Captain Morgan announced this week the release of a new, limited edition run, the Sherry Oak Finish Spiced Rum.
Back in 1671, Captain Henry Morgan led a historic invasion off the shores of Panama. Five ships were lost on the bottom of the Caribbean during this battle, including his flagship The Satisfaction. After almost 350 years, remains of a 17th century fleet were discovered in 2012, as part of an expedition funded by the Captain Morgan brand.
"The life and legacy of Henry Morgan serve as an integral source of inspiration for us as we continue to develop innovative product offerings and creative marketing campaigns," Jesse Damashek, Director of Innovation, Diageo North America, said in a statement. "Every adventure, and especially every victory, is one worth celebrating responsibly, and we are proud to offer adult consumers Captain Morgan® Sherry Oak Finish Spiced Rum for a limited time."
To commemorate Morgan's legendary battle, as well as the recent historic discovery, the brand releases the new rum drink.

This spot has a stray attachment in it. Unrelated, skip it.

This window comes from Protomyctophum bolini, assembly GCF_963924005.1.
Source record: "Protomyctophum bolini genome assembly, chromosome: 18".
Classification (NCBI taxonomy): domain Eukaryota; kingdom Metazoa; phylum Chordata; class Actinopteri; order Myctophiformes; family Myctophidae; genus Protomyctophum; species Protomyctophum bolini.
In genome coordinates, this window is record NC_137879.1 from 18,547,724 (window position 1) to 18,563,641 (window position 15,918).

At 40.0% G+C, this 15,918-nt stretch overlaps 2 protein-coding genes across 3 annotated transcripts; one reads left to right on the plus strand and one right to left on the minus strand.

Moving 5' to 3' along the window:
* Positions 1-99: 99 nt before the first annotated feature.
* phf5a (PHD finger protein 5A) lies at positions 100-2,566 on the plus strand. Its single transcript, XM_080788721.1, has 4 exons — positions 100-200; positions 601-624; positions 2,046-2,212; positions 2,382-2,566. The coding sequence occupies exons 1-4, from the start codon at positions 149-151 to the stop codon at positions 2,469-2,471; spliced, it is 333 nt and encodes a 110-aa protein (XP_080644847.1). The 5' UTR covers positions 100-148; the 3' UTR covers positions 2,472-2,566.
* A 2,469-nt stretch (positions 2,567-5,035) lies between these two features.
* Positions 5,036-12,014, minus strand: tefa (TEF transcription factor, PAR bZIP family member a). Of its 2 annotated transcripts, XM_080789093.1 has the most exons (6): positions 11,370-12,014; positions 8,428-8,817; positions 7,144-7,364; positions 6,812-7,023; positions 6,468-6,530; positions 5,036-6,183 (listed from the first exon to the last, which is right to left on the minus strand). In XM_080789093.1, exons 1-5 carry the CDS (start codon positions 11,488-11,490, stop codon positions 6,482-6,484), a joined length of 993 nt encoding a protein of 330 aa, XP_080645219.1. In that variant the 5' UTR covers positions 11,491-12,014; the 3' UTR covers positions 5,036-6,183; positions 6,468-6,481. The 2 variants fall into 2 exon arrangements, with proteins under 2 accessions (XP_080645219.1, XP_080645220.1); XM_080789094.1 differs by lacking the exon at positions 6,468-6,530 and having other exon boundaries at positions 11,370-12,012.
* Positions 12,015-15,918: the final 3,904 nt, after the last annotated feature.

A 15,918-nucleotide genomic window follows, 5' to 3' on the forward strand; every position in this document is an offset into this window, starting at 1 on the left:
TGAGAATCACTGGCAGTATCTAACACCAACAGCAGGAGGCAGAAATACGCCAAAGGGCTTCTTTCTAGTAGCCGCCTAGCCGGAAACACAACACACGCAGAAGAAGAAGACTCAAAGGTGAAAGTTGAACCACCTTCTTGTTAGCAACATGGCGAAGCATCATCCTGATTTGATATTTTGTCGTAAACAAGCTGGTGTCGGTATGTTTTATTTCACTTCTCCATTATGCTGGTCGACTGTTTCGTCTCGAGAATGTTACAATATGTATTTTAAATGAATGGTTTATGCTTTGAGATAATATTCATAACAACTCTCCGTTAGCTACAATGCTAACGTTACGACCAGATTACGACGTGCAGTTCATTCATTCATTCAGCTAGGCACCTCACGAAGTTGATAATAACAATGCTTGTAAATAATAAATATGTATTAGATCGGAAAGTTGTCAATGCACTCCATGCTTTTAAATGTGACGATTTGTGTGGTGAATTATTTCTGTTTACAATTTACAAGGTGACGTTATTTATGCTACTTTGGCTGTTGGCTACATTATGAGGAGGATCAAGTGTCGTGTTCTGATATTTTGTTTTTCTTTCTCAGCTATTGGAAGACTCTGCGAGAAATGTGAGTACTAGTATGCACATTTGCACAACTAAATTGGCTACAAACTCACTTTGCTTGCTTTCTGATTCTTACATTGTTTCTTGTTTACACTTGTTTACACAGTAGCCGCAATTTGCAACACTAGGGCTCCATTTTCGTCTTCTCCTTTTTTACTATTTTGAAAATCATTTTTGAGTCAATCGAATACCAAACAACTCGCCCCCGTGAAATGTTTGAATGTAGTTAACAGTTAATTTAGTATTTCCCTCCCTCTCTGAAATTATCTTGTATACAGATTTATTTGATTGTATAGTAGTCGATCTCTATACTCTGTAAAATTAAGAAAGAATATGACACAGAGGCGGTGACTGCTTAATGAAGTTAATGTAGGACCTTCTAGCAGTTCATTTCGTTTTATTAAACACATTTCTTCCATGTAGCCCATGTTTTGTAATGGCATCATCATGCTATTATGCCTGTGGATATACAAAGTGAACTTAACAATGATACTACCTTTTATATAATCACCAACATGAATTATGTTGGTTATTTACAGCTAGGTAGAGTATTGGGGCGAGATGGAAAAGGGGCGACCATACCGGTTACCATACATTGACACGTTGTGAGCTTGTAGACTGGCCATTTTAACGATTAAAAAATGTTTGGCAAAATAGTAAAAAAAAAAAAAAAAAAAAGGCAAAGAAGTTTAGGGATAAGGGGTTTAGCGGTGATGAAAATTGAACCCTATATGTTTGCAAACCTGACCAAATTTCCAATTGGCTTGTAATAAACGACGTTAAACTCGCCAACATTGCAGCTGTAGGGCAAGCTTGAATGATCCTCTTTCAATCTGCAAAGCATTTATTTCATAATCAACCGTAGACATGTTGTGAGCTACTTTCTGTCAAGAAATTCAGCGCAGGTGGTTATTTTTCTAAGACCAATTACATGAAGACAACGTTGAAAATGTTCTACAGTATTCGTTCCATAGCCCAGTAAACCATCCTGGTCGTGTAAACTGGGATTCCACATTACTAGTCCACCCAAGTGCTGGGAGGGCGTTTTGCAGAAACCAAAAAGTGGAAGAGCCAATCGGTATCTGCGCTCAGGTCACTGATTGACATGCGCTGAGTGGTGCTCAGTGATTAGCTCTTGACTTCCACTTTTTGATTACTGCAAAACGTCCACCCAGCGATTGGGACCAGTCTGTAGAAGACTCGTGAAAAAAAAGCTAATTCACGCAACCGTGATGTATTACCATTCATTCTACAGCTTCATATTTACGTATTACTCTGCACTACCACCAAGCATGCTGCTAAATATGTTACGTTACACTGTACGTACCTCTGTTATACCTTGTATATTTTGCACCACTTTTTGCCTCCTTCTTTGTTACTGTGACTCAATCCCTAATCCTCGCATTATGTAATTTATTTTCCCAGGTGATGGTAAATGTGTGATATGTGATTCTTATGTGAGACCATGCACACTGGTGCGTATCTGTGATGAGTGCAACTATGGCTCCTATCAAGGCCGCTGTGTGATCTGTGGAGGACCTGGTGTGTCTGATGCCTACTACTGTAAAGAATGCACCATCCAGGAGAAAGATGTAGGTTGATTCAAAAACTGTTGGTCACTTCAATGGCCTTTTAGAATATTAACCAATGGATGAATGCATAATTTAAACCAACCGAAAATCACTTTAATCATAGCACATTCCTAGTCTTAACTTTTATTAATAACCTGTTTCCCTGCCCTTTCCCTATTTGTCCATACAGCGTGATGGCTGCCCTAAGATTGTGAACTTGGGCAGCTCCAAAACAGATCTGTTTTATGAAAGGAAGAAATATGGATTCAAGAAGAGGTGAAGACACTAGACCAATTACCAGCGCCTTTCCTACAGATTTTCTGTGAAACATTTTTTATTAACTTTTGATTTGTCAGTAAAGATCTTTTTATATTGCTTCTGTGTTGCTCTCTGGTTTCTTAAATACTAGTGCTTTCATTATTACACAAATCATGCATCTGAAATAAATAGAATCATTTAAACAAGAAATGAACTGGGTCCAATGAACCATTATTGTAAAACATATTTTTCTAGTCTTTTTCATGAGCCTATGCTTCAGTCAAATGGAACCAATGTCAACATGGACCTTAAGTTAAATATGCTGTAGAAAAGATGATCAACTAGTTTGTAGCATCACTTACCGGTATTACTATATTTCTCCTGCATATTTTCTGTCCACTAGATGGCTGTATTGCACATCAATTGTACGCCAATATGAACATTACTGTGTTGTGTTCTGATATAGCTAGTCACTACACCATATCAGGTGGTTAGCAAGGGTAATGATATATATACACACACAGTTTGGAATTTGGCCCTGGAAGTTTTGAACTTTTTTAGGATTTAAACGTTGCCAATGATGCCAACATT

Sherry Oak Finish Spiced Rum is finished with Sherry Oak, which results in a rich and flavorful take on Captain Morgan's signature blend. It offers a smooth yet subtly sweet taste of oak, sherry wine, vanilla, caramel, dark cherry and cocoa, with a slight floral undertone.
The limited edition rum is bottle in a unique design with a detailed, metallic label. As the liquid leaves the bottle, commemorative artwork and a synopsis of Morgan's 1671 battle are revealed on the backside of the label.
Read more: http://www.ballerstatus.com/2013/07/01/captain-morgan-launches-limited-edition-sherry-oak-finish-spiced-rum/#ixzz2aTYMPuc5
Varietal: Spiced Rum
Region: United States
Wineries exist in all fifty states, but the most predominant (and best) wine comes from Northern California, Oregon, and Washington State, with New York gaining a foothold in the industry. American wines make up about 75% of all wine sales in the US. The appellation system uses the term AVA (American Viticultural Area) to determine where wines were produced, but grape varieties can be planted anywhere in the country. American wineries generally use varietal labeling, and government regulations require that the variety on the label must make up at least 75% of the blend (in Oregon it’s 90%). The words reserve, special selection, private reserve, classic, and so on have no legal definition in the US. Some wineries use these terms to indicate their better wines; others use the words as a marketing tool to move lower quality wines off the shelf.